The carriers have filed a Peak Season Surcharge (PSS) with validity of June 15, 2014 with a quantum of $320/20’, $400/40’, and $450/40’HC. There has been a rush of cargo to the U.S. east coast in the weeks leading up to peak season so it is expected that the PSS will take hold at a higher rate to the U.S. east coast, and this rate could be mitigated down for shipments to the U.S. west coast. It is expected that the peak season could be short-lived as long as there is not a substantial work slowdown at the U.S. west coast ports. Higher capacity levels are expected to come on board in July, and it is very likely that rates will go back down to pre-June 15 levels at that time for the remainder of the year.

IMO Approves Weight Verification Conditions for Loading Export Containers

Misdeclared container weights have been a longstanding problem for carriers as they present safety hazards for the workers handling the loading of the cargo at port facilities as well as safety hazards on our highways. Misdeclared container weights have been a concern for Customs as well. As a result, the Maritime Safety Committee (MSC) of the International Maritime Organization (IMO) has approved changes this month that will require verification of container weights as a condition for loading packed export containers aboard ships. The IMO has also approved a new Code of Practice for the Packing of Cargo Transport Units, which include shipping containers. The new code provides information and guidance to shippers, packers, and other parties in the international supply chains for safe packing, handling, and transport of transport units such as containers. See the World Shipping Council website for more information on the new weight verification rules.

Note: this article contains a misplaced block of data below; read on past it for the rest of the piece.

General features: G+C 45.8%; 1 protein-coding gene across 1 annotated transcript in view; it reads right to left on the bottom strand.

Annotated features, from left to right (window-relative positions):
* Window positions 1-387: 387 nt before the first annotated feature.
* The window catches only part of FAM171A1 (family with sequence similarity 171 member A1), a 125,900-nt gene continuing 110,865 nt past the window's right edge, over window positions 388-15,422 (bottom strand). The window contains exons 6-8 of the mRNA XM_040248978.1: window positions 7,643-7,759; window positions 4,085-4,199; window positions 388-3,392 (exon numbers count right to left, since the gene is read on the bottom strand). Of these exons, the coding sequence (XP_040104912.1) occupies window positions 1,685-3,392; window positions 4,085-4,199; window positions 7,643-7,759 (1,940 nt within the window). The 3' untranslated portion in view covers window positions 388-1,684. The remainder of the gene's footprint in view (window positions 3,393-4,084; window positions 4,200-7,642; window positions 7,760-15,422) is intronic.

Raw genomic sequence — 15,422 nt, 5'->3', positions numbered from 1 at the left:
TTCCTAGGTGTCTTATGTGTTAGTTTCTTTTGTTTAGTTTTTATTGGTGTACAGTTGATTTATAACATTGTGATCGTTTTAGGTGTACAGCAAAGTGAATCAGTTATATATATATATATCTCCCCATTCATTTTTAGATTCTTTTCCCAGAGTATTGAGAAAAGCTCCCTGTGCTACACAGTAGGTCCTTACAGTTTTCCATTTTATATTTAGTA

The guidelines for packing containers may be found here.

Impact of Carrier Alliances for Transatlantic Business

Several carrier alliances are forming that will be impacting the transatlantic trade in the coming months, including changes in service.

The G6 alliance – APL, MOL, Hapag-Lloyd, Hyundai Merchant Marine, NYK Line, and OOCL – has announced that there will be temporary reductions in space allocations and port-pair connections between mid-May and the end of June. The alliance will realign its services and it will offer new network configurations.

The P3 alliance – Maersk Line, MSC, and CMA CGM – is still waiting approval from the government of China, therefore it cannot announce the effective date of its alliance services. The P3 alliance has not been approved by the officials in the EU, however it has been approved by the U.S. Federal Maritime Commission. We do know that CMA will be calling Baltimore directly from Europe in addition to the usual ports of New York, Norfolk, Charleston, Savannah, and Miami. Maersk has said that it wanted to wait for the effects of peak season on the transpacific service to take effect, which would mean the earliest we could see sailings on this new alliance would be the second half of 2014. Maersk has stood alone by announcing that the new service changes would go in effect for its company this month, but MSC and CMA have not made any service announcement changes yet.